King Louie was a very BIG king in all ways but one: He was five-feet-four-inches short. So Louie and his royal cobbler cooked up the perfect high-heeled solution to help Louie appear taller. But after an embarrassing tumble (on the dance floor, no less!) Louie learned that his subjects were loyal no matter how big—or how shrimpy—their beloved Louie might have been. Readers young and old will relate to this silly and sweet story of King Louie XIV—a man who had it all, but still felt small.
"Neubecker’s cartoon illustrations are bright and full of whimsy. The details of baroque architecture and clothing are depicted in an accessible manner, and the characters are humorous and expressive, especially the baby-faced Louie." - School Library Journal June 1, 2017
"Neubecker... clearly having fun drawing his characters’ Baroque get-ups, portrays the monarch at a humbling height disadvantage compared to the rest of his court, which should win the Sun King instant sympathy with the book’s target audience." - Publishers Weekly May 22, 2017
My new book! Our brother and sister team from Winter is for Snow are facing the dreaded fall season and....school! Sister is stoked, Bro, not so much...from School Library Journal:
School Library Journal
“Fall is for school!” a jubilant girl shouts while her older brother mourns the loss of summer vacation. The boy whines that school is uncool and too hard, it’s full of teachers and homework. But his sister extols the virtues of nice teachers, fascinating projects, recess, and Halloween parties. Eventually, the boy changes his tune as his sister exclaims, with grown-up wisdom, “We’ll learn, and we’ll be clever./A great big world will open up/and change our lives forever.” The full-bleed digital illustrations are full to bursting with fall colors, as well as an accumulating collection of things the siblings will learn about, from Abraham Lincoln to rocket ships. VERDICT This cheery (rah! rah!) back-to-school selection is a colorful addition for school and public libraries.
This was an amazing opportunity. It just came in, another commission. The publisher chose me out of all the illustrators on the planet without knowing any of my shared history with Keith and his era. It was pure joy to work with Keith's sister, Kay Haring, and her loving manuscript. We worked closely with the Haring Foundation to showcase Keith's art, under the excellent guidance of Lucia Monfreid, editor, and with the deft art direction of Jasmin Rubero.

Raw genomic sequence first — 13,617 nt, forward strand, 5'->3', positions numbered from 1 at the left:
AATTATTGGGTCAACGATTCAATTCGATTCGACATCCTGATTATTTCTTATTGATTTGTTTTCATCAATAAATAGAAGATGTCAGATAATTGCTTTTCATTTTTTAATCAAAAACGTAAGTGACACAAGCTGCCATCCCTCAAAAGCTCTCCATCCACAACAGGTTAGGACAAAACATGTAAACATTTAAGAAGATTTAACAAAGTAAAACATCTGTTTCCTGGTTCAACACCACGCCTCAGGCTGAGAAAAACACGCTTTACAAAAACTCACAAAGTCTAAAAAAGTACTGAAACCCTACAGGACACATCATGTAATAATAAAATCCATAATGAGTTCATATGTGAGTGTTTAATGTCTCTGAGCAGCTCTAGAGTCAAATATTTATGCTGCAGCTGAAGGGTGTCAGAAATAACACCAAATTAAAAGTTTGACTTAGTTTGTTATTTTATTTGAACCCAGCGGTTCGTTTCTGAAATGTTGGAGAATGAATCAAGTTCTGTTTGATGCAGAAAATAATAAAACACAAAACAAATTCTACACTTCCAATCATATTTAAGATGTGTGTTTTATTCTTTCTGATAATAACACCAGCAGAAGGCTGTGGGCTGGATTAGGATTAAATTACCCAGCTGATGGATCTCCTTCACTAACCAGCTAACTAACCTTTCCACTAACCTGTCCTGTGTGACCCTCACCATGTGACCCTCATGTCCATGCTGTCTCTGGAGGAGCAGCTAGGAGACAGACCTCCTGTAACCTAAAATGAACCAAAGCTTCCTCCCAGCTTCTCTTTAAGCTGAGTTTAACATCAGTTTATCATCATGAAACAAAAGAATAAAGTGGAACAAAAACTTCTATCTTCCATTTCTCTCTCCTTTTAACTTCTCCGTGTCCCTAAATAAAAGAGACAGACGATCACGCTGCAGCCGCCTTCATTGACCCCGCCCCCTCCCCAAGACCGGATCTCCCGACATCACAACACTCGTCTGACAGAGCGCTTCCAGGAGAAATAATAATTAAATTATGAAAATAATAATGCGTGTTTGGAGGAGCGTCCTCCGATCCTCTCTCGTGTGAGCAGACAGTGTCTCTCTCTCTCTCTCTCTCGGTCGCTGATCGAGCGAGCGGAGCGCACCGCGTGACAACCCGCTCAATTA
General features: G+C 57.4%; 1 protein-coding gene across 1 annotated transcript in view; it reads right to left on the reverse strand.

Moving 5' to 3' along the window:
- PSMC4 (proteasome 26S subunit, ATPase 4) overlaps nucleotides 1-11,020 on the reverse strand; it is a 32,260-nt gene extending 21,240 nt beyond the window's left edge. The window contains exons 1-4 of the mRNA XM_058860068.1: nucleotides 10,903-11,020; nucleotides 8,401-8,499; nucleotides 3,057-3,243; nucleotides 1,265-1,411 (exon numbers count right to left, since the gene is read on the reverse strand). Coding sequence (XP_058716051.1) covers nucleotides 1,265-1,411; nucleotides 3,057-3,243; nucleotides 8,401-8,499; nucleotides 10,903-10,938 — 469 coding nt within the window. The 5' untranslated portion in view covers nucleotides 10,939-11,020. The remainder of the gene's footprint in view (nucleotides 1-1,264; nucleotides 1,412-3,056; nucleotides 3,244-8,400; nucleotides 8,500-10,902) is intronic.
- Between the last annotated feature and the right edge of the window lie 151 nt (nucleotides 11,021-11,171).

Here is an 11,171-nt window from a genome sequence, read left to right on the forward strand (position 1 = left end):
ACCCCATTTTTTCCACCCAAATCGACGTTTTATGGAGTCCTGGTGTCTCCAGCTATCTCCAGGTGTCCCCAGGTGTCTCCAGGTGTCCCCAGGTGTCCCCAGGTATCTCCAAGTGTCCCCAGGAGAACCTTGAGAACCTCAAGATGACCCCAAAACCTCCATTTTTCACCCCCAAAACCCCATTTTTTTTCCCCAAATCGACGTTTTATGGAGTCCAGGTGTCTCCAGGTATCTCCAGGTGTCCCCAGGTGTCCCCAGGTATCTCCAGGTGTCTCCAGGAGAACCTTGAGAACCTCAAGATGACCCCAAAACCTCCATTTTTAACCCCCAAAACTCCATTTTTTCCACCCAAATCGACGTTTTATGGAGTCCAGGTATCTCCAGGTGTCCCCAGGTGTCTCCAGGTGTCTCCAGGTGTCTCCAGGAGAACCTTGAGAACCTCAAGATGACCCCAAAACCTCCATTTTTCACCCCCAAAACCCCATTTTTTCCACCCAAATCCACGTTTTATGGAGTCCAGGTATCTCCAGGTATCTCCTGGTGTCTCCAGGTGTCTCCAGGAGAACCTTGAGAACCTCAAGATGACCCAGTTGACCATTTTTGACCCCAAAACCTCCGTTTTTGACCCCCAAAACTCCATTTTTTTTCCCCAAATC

The task was to seamlessly combine my illustrations with Keith's drawings and paintings to tell his life story. It was tricky to showcase the art without cropping or retoucing anything. And we did the best we could respecting Keith's work. I got the advance copy last week and it came out magnificently. Many, Many thanks to Dial Books for making this possible, and to my lovely agent, Linda Pratt.
From Dial Books for Young Readers (Penguin Random House):
This one-of-a-kind book explores the life and art of Keith Haring from his childhood through his meteoric rise to fame. It sheds light on this important artist’s great humanity, his concern for children, and his disregard for the establishment art world. Reproductions of Keith’s signature artwork appear in scenes boldly rendered by Robert Neubecker. This is a story to inspire, and a book for Keith Haring fans of all ages to treasure.
“Neubecker’s colorful illustrations capture the energy with which Keith [Haring] lived his life, and cleverly integrate some of the artist’s original works… Always upbeat, this story is a celebration of art and life.” — Booklist
“Neubecker neatly incorporates Haring’s real pieces into these zesty, bustling, digital-and-pencil illustrations…. Haring’s work pops; Neubecker’s compositions and enthusiastic crowd scenes do it wonderful credit.” — Kirkus
“An enlightening look at the merits of street art and how it allows those who may not ordinarily venture into a museum or gallery to experience and enjoy art….Children will relate to young Haring’s drive to pursue his calling despite naysayers.” —School Library Journal
“Cheerily energetic….Schools with “Picture Person” programs, as well as primary grades art teachers, will want to share this appealing title.” —BCCB
About Kay Haring:
Kay Haring is the younger sister of Keith Haring. She is a wife, mother, writer, hiker, lover of art and the wonders of nature. Kay has spent many years both working and volunteering for nonprofits, in management and fundraising capacities.
Published by Dial Books
Feb 14, 2017 | 40 Pages | 9 x 11 | 5-8 years | ISBN 9780525428190
Last spring (2015) marked 40 years as a professional, having had my first illustration commissioned by Steve Heller for the New York Times letters page in 1975, while I was a student at Parsons. Over the years the publishing industry has changed, it's grown and diminished, the web has shown great promise and disappointment, magazines have risen and fallen- My career has been remarkably consistent, I think because my emphasis has always been on storytelling, communicating ideas using a visual language both cultural and personal. The metaphors and symbols might be from popular culture, art history, cartoons, whatever is in the cultural grab bag, but the point of view is personal. I had the excellent opportunity to study under J.C. Suares and Milton Glaser. The print magazine world has contracted since the recession, but illustration continues to flourish in its different forms. The field seems to be reinventing itself. I love seeing what Yuko Shimizu and Edel Rodrigeuz are doing, to name just two. Almost every illustration I do now has a web component and I've been having a wonderful time drawing books for children. I've started doing graphic novels, also for kids. Newspapers, once thought to be the first road kill of the internet, are surviving, and some are doing quite well. A good deal of my most interesting work comes from them. I still work for the New York Times, and I love reading it online- with art- and opening the big broadsheets on weekends to see the illustrations and photography in print.
Below is a picture from each decade, followed by a bunch of recent work, which was my original intention to post in the first place...